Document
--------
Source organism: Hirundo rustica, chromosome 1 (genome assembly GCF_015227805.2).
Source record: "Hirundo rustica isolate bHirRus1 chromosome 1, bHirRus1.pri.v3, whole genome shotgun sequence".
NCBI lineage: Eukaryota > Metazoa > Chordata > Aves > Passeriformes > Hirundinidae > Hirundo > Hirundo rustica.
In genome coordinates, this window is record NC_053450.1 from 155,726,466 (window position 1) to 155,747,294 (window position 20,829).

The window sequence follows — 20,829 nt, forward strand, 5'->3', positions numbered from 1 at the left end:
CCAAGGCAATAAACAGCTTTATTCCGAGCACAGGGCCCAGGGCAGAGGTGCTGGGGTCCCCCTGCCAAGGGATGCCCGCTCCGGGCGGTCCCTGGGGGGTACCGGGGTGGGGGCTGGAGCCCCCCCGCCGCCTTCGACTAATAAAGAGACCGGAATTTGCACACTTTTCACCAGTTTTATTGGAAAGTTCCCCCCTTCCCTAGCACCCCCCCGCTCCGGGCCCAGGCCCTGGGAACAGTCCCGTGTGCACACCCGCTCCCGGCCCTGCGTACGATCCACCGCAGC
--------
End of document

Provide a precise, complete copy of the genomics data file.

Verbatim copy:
Source organism: Hirundo rustica, chromosome 1 (genome assembly GCF_015227805.2).
Source record: "Hirundo rustica isolate bHirRus1 chromosome 1, bHirRus1.pri.v3, whole genome shotgun sequence".
NCBI lineage: Eukaryota > Metazoa > Chordata > Aves > Passeriformes > Hirundinidae > Hirundo > Hirundo rustica.
In genome coordinates, this window is record NC_053450.1 from 155,726,466 (window position 1) to 155,747,294 (window position 20,829).

The window sequence follows — 20,829 nt, forward strand, 5'->3', positions numbered from 1 at the left end:
CCAAGGCAATAAACAGCTTTATTCCGAGCACAGGGCCCAGGGCAGAGGTGCTGGGGTCCCCCTGCCAAGGGATGCCCGCTCCGGGCGGTCCCTGGGGGGTACCGGGGTGGGGGCTGGAGCCCCCCCGCCGCCTTCGACTAATAAAGAGACCGGAATTTGCACACTTTTCACCAGTTTTATTGGAAAGTTCCCCCCTTCCCTAGCACCCCCCCGCTCCGGGCCCAGGCCCTGGGAACAGTCCCGTGTGCACACCCGCTCCCGGCCCTGCGTACGATCCACCGCAGC